Black Stone IP: There are a host of reasons for this, in our experience, both practical and legal. Among these are that most companies need flexibility—for example, the ability to execute bi-lateral licenses of their own patents (even while participating in a pool). This may be for patent cross-license, litigation settlement, or other reasons. Also, trying to “tie” someone in too early generally dampens early adoption efforts. That may not be a huge issue to a small holder or say a university, but it can be for companies with large, high-quality portfolios or significant product focus in the area. Because we’re not anti-trust attorneys, we’re leaving to one side whether any anti-trust issues would be raised from that sort of agreement “in advance.” Maybe that’s something on which your readers could shed light.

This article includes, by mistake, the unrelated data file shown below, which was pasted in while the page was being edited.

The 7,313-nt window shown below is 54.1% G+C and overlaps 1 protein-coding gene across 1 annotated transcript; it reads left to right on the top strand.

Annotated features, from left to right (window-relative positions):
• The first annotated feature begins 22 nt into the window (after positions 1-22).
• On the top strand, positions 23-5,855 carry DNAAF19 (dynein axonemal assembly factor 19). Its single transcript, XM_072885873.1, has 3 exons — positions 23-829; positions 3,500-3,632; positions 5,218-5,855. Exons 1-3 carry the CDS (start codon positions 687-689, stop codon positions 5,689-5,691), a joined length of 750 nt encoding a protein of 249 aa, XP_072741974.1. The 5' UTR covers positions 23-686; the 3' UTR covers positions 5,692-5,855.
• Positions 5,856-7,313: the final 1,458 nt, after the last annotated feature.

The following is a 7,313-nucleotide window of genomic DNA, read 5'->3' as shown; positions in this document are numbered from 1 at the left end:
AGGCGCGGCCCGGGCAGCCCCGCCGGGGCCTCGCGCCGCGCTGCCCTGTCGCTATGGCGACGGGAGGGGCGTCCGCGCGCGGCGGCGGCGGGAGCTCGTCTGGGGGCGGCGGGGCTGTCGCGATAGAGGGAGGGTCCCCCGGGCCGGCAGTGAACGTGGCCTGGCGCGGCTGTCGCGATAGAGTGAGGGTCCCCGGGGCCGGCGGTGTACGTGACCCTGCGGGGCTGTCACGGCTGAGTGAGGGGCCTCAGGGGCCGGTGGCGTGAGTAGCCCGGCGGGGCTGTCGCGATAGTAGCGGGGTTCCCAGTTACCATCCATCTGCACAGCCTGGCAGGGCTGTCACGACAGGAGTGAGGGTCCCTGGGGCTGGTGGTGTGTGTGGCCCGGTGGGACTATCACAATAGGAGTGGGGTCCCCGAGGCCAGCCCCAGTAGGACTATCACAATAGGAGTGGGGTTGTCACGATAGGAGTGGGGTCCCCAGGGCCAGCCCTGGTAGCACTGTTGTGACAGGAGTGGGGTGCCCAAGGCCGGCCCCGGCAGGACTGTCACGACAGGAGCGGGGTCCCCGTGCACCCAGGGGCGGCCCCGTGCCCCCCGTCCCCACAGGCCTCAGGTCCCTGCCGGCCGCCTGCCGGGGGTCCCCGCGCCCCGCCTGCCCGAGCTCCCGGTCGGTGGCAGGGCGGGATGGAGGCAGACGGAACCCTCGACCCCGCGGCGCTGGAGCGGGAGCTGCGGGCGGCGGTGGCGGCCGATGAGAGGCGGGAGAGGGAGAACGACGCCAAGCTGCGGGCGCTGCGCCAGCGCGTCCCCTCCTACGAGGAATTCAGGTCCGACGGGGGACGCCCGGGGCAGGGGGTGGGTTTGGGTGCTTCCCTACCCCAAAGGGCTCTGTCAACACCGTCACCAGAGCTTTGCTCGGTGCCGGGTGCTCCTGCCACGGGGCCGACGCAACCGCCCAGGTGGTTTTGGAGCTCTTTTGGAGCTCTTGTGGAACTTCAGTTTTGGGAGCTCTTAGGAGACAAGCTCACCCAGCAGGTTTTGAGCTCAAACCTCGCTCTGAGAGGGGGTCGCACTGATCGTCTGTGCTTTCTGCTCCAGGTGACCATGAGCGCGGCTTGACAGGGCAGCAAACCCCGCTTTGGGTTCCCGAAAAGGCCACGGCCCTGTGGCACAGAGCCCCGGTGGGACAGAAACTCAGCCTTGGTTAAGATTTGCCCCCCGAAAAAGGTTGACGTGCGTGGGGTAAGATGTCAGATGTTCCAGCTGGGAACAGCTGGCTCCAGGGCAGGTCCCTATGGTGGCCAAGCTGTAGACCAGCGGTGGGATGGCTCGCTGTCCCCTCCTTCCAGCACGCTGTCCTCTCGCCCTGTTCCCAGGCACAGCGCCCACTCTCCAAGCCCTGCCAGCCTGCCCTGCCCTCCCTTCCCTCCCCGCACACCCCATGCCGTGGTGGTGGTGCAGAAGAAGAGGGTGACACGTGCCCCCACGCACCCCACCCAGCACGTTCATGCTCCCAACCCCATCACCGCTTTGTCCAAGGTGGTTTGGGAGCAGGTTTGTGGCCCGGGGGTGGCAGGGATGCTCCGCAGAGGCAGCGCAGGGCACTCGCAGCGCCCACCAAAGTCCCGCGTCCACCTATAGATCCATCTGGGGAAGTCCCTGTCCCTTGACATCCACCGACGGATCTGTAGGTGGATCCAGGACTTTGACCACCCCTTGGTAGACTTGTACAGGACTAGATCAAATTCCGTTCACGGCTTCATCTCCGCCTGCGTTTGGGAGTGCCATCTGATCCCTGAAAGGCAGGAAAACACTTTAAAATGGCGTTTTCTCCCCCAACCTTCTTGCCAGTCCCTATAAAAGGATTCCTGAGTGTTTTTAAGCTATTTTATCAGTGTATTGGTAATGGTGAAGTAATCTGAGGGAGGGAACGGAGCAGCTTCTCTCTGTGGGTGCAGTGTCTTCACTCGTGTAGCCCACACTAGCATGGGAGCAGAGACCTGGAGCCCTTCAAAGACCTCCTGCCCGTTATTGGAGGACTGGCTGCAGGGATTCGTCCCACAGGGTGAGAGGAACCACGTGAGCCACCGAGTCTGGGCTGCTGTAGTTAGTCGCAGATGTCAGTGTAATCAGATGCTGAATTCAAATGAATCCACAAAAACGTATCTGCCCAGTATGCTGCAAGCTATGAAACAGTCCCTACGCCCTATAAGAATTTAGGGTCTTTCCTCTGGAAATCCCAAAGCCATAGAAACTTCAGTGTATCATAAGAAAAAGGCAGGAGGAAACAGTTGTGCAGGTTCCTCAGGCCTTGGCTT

Streaming Media: What’s your assessment of the risk that Alliance codec poses to HEVC?
Black Stone IP: HEVC as a technology is well understood and literally dozens of leading companies have spent millions of dollars in developing and standardizing it for current deployment over many years. It’s a step change function over last generation technology, in our opinion, and not merely something incremental to AVC.
And, as the Alliance itself says, it is about the codec after HEVC. If you look at history of codecs (particularly video) as a guide, these kind of meaningful advances occur every ten years or so. It will be interesting to see what might get produced—as opposed to announced—by the Alliance. While some of the companies have a history of working together successfully, others make somewhat strange bedfellows. When one thinks about the possible motivation for and subtext of the Alliance announcement, however, we believe that the most likely outcome in the short- and medium-term will be a dialogue among HEVC Advance and leading IP holders and implementers to arrive at terms that meet the needs of all key parties in each industry segment. Clearer heads nearly always prevail when the technical value proposition is compelling, as it is with HEVC.